Interview Season Save
Rheumatology has become a highly competitive field, attracting the brightest and the best of internists, aspiring to careers in rheumatology. The skills of a rheumatologist include: curiosity, cognitive reasoning, diagnostic acumen, and love for exploration; with a degree of skepticism.
We are at that time of year when rheumatology fellowship programs across the nation are exploring potential candidates to train. During the process, applicants are scheduled to interview with 3 to 5 faculty members who will vet these future trainees. There is no uniformity in questions, no specific guidance on how to determine if a candidate would be a good fit for the program, nor metrics to determine if the match was a good one.
Like most of medicine, finding the best fellows for a program is an art. If the match is poor, both sides lose. Bitterness towards the program and academic inertia could result, and the opportunity is lost to produce a skilled rheumatologist.
Program directors work hard to attract the finest candidate, hoping to shape a future leader; applicants want to impress programs with their experience and desire a place where opportunities are available to explore their potential. So how does a program choose from a large pool of qualified applicants to fill just a few seats? What should applicants look for in a program to ensure a good fit?
Unfortunately, the process has been made more difficult since the pandemic, and applicants cannot visit campuses nor talk to current fellows or candidates candidly in the virtual space. The interview typically lasts 10-15 minutes and feels more like speed dating than an academic interview. Aside from awkward moments and the exchange of niceties, quality candidate – interviewer verbal exchange may be limited to minutes. Assuming no technical errors, these few minutes are valuable, and if utilized effectively, may determine the future of an individual. Albeit imperfect, the process works and can be improved upon.
Below are my tips for an interviewer followed by tips for the candidate.
Tips for the Interviewer
Tips for the Candidate
1. Make the candidates comfortable because they are more likely to open up to you when not stressed. Ask them how their interview day is going and what they have enjoyed thus far.
1. Be confident; the program would not have invited you unless you have potential.
2. Look over the applicants’ profiles ahead of time. Going in cold to interview a candidate can be awkward and unfair to the applicant. Ask about their training program and what they liked best at that program.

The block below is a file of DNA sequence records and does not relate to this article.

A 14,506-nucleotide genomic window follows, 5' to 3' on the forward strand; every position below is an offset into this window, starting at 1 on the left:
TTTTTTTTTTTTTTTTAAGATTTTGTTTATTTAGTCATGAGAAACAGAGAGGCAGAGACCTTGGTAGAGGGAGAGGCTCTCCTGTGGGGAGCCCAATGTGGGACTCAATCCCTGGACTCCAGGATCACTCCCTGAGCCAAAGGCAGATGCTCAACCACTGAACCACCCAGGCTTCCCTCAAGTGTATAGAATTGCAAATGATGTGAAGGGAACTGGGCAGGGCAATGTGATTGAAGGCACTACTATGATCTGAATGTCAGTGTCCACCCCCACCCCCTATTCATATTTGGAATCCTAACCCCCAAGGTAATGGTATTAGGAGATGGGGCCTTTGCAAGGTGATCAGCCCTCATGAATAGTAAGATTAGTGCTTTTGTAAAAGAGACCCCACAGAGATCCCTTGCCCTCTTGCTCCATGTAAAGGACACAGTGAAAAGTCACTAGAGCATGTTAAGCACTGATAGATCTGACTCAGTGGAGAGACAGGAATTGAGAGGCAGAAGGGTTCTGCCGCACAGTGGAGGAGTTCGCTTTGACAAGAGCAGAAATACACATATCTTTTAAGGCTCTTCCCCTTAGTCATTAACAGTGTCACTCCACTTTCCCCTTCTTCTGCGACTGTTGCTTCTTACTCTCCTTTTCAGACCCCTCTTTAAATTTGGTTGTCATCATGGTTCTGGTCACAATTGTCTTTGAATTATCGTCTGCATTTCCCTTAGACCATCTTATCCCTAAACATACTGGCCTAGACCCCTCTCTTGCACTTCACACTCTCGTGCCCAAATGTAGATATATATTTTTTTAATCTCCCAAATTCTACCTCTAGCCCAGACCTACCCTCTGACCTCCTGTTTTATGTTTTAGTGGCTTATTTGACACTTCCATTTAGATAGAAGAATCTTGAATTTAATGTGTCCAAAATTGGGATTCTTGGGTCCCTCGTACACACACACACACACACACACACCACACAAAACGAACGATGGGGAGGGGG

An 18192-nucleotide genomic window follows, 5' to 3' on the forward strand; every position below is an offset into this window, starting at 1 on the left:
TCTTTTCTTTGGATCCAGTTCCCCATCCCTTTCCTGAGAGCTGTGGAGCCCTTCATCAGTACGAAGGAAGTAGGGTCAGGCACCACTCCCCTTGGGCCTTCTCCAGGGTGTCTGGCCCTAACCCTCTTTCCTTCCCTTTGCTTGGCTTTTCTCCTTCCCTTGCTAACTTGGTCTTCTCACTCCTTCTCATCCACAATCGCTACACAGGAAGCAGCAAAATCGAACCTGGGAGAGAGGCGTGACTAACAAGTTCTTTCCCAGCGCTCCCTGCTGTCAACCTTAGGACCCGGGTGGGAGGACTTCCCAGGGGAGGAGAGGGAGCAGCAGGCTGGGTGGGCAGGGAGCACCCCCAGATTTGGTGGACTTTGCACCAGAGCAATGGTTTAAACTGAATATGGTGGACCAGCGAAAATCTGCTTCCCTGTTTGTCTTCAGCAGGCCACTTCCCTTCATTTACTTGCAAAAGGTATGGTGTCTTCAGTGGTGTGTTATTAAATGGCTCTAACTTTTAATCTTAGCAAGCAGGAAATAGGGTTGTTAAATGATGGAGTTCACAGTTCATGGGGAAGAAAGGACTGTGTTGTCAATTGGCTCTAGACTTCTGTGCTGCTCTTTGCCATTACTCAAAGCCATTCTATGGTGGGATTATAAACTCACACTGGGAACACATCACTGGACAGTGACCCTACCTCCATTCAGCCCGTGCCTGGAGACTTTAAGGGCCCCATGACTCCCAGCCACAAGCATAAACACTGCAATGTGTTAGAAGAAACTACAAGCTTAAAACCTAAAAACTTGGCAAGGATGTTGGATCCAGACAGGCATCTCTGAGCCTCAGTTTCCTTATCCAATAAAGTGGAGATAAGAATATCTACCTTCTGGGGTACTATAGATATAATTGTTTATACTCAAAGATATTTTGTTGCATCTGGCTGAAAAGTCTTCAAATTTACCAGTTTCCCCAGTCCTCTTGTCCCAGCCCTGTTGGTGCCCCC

2. Look into the camera and not at your cat/dog/wall. Body language is everything, and when you are distracted, you appear disinterested.
3. Allow the candidates to speak; this is about them NOT you. Explore their interests.
3. Make sure your background is appropriate. Dirty laundry and a messy room convey disorganization.
4. Have a few questions prepared. You can ask generic ones: What are you looking for in a program? Why did you choose our program? But, I find that asking more tailored questions based on their application reveals more about the candidate. One candidate spent time in Japan and became fluent in the language as a college student. I asked him what his favorite word is in Japanese. This led to a thoughtful discussion.
4. If the interviewer asks you a question that you thought you already answered, don’t point it out by saying, “As I previously said…” This makes you sound condescending. Just answer the question again and again if needed. It might be that the interviewer got distracted, or their computer was buffering when you gave the answer.
5. These candidates are competitive; if you want them, sell your program. Tell them why YOU chose rheumatology, why YOU chose your institution, and why they need to as well.
5. Do your research on who will interview you. The best place to learn more about the interviewer is seeing if they have a social media presence (e.g. Twitter), then their publications, and finally, the program’s website.
6. You may be in a position of power, but allow your candidate to have the last word. Ask them if they have any final questions.
6. Find out if the program has a mentorship program. Having a mentor makes a big difference toward helping you develop your interests.
7. Keep an eye on the time; it can be embarrassing if you are booted from the virtual meeting room.
7. Utilize your time to explore the program. If you still have questions, email the program director or the interviewer and thank them for their time.
If you are a candidate or an interviewer, please contribut your own tips (in the comment section below) that can help others. As rheumatologists, we are a strong community who help one another to advance our field.